It was supposed to be a joyous day, but TikTok thinks King Charles was angry—peeved if you will—at his coronation.
Amid the wild pageantry of May 6, 2023, the soon-to-be crowned King of Britain was filmed appearing to have a terse exchange with his wife, Queen Consort Camilla, as they waited in the Diamond Jubilee State Coach ahead of the official ceremony to take place in Westminster Abbey.
Apparently, the ruling royal’s carriage had arrived five minutes ahead of schedule, meaning they had to wait while Prince William, his wife Kate Middleton and children Princess Charlotte and Prince Louis were said to have been late. They reportedly ended up having to join the King’s procession through the church because they were unable to overtake to get ahead of him.
TikTok user @royaldisclosure brought the clip to the internet’s attention, speculating that Charles was annoyed that Kate and William were late, and indeed, lip-readers both observed the footage and gave their two cents on what Charles might have been saying. While each offered slightly different takes, the word “late” was consistent. Jacqui Press, who studied the footage, told MailOnline that she believed he said: “I’m worried about time, I mean it’s been longer this time and, well, erm, I mean look! I know.” While another lipreader told Sky News that the King said: “We can never be on time. Yes, I’m… this is a negative. There’s always something.”
“never be on time” #kingcharles #late #kingscoronation #angryking #coronation #fyp #foryoupage
But in the comments section of the original TikTok, people defended the Prince and Princess of Wales, saying that Charles actually arrived early and he was being unfairly impatient to family members who arrived on time. “Charles was 6 minutes early. The wales were stuck behind his coach and had to go around the block,” one user wrote. “He was early. They were on time and had to wrestle 3 kids into dress clothes and get them to the car. I’m impressed!”
Historically, the coronation was considered a sacred ceremony between a monarch and their people in the presence of God, but Charles did away with tradition and invited his counterparts from around the world. A source told The Mail on Sunday: “I believe the rule began because a Coronation is meant to be a monarch’s private event with God. At the Queen’s Coronation, there were no crowned monarchs, only the protectorate rulers like the Queen of Tonga. It’s been a tradition for centuries.”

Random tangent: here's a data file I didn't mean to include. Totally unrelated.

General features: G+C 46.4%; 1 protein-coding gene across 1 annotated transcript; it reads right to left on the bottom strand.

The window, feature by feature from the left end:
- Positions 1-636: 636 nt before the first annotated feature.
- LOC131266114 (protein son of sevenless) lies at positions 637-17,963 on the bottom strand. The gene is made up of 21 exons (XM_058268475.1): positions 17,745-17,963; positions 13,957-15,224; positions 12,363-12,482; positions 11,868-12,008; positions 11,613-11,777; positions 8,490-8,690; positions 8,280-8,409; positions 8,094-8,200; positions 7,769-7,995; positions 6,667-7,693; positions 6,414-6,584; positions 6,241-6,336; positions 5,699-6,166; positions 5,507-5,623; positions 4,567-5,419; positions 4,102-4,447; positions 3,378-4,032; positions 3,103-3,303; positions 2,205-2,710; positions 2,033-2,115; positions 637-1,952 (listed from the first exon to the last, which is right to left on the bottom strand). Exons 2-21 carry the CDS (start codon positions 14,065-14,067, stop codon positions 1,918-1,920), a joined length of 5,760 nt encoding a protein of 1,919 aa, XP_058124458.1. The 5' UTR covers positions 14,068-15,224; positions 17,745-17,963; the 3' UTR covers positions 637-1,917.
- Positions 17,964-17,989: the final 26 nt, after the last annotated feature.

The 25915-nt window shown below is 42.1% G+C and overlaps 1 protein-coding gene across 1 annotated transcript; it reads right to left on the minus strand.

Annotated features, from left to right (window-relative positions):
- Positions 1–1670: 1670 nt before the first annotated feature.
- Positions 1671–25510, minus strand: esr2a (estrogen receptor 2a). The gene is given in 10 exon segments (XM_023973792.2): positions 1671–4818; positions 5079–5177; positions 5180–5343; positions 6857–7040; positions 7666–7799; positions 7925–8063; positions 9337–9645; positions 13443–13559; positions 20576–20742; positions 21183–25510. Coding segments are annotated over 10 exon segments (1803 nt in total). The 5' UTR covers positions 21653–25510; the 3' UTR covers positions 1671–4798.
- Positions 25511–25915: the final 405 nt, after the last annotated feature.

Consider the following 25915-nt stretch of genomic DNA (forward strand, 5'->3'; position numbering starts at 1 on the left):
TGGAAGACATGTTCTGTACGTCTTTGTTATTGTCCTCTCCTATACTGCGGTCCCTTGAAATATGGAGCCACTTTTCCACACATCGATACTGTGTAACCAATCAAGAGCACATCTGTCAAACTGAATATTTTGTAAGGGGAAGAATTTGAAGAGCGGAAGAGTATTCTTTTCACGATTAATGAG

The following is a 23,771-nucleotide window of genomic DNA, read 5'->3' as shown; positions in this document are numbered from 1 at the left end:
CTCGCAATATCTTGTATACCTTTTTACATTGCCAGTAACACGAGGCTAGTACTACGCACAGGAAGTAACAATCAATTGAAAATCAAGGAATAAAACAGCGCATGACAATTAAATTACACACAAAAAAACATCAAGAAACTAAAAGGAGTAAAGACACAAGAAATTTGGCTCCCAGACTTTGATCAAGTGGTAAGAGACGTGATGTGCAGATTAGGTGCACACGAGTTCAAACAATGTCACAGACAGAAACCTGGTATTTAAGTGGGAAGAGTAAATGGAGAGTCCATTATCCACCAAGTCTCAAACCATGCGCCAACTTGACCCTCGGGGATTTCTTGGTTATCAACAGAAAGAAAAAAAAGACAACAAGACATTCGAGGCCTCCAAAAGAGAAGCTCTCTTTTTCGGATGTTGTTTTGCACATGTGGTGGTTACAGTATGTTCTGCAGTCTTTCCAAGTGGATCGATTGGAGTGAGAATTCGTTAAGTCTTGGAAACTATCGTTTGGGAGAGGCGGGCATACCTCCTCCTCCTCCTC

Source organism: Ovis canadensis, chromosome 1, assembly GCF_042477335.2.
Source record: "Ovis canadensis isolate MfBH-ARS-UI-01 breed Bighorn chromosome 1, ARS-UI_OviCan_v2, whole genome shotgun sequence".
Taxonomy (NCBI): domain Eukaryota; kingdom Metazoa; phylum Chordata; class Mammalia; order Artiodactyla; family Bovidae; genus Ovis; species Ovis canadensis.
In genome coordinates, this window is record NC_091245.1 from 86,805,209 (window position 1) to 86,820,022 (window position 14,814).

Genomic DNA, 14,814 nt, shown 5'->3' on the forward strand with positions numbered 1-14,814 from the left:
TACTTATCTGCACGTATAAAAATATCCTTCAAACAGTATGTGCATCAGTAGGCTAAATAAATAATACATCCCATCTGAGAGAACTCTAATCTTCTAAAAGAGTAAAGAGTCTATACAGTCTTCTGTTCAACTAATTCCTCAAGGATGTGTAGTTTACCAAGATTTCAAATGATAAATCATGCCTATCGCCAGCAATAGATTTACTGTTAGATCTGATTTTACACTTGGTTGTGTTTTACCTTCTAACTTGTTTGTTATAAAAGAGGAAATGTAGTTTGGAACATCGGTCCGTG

Invitations to King Charles’ coronation were sent out and were designed by heraldic artist and manuscript illuminator Andrew Jamieson. The invitations released by Buckingham Palace include a floral pattern and the text reads, “The Coronation of Their Majesties King Charles III and Queen Camilla,” the letter heralds. “By command of the King the Earl Marshal is directed to invite [name] to be present at the Abbey Church of Westminster on the 6th day of May 2023.” The decorations present “an ancient figure from British folklore, symbolic of spring and rebirth, to celebrate the new reign,” the palace said. It also includes two birds perched on the letter C, which is flanked by Charles and Camilla’s coats of arms. The Queen Consort’s crest has been updated to reflect her installment as a Royal Lady of the Order of the Garter last summer, courtiers said.
The King and Queen also gave very special roles—including one to their grandson Prince George. “Throughout the Coronation Service on 6th May, Their Majesties will each be attended by four Pages of Honour. The Pages will form part of the procession through the Nave of Westminster Abbey,” Buckingham Palace announced. “The King’s Pages of Honour will be His Royal Highness Prince George of Wales, Lord Oliver Cholmondeley, Master Nicholas Barclay and Master Ralph Tollemache. The Queen Consort’s Pages of Honour will be Her Majesty’s grandsons, Master Gus and Master Louis Lopes and Master Freddy Parker Bowles, and Her Majesty’s great-nephew, Master Arthur Elliot.”
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